The Mail on Sunday revealed last week how Princess Diana ‘s brother Earl Spencer was so incensed by the decision that he is considering mounting private criminal prosecutions.
Mr Hunt believes there are ‘strong grounds’ for an investigation into allegations of forgery and so-called ‘fraud by false representation’.
On the Met’s decision, he said: ‘It’s mystifying, to be honest, because there’s prima facie evidence of illegality in the public domain.’
Reacting to Lord Dyson’s damning report into how the original interview was obtained, the Duke of Sussex said in May: ‘Our mother was an incredible woman who dedicated her life to service.
‘She was resilient, brave, and unquestionably honest. The ripple effect of a culture of exploitation and unethical practices ultimately took her life. To those who have taken some form of accountability, thank you for owning it.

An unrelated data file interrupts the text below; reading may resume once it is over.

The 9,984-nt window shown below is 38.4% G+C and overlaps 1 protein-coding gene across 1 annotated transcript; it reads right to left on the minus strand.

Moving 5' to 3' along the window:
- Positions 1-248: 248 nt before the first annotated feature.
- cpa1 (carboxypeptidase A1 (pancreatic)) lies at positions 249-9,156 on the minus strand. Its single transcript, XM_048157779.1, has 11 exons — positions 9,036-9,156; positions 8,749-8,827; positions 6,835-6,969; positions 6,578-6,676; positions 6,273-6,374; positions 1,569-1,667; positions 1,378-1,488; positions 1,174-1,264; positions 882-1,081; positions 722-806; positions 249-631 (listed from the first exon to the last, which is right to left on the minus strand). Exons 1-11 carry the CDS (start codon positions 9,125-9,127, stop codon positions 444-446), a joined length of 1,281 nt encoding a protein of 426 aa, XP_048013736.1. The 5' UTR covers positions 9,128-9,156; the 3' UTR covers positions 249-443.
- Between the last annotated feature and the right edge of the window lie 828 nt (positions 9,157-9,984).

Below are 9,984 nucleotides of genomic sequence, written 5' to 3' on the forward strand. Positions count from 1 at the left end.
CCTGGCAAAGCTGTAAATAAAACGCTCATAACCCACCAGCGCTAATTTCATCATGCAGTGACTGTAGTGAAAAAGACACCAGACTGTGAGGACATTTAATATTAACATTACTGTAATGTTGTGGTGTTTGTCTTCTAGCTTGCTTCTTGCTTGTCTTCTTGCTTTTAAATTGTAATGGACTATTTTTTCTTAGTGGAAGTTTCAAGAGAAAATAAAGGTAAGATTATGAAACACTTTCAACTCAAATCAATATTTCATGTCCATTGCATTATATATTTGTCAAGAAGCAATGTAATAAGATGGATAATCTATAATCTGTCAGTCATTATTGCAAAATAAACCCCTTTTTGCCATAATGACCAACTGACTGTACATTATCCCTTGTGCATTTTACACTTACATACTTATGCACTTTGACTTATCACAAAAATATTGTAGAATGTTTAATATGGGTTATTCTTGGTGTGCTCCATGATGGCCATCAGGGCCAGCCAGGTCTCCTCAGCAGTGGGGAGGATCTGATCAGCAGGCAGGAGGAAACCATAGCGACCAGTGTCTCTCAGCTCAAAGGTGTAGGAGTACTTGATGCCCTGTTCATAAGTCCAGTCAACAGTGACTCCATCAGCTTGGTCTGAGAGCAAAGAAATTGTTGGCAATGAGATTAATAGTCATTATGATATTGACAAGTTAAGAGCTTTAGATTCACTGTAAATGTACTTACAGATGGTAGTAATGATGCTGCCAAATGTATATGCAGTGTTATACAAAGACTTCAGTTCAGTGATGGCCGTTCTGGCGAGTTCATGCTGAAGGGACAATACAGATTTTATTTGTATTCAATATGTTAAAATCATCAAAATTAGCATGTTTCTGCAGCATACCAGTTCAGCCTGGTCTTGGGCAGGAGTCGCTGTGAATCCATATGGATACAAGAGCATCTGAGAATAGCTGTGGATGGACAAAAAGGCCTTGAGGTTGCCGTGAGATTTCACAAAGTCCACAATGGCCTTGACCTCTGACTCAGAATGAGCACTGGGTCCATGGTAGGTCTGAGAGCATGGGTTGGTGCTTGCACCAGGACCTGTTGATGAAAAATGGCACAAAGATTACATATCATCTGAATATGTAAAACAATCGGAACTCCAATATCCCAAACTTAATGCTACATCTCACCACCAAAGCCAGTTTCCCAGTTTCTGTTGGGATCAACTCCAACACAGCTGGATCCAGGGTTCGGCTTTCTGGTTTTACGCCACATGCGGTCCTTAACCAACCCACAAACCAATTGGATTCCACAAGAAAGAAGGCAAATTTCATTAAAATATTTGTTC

‘That is the first step towards justice and truth. Yet what deeply concerns me is that practices like these – and even worse- are still widespread today. Then, and now, it’s bigger than one outlet, one network, or one publication.
‘Our mother lost her life because of this, and nothing has changed. By protecting her legacy, we protect everyone, and uphold the dignity with which she lived her life. Let’s remember who she was and what she stood for.’
Prince William was also scathing, saying at the time: ‘It is welcome that the BBC accepts Lord Dyson’s findings in full – which are extremely concerning – that BBC employees: lied and used fake documents to obtain the interview with my mother; made lurid and false claims about the Royal Family which played on her fears and fuelled paranoia; displayed woeful incompetence when investigating complaints and concerns about the programme; and were evasive in their reporting to the media and covered up what they knew from their internal investigation.’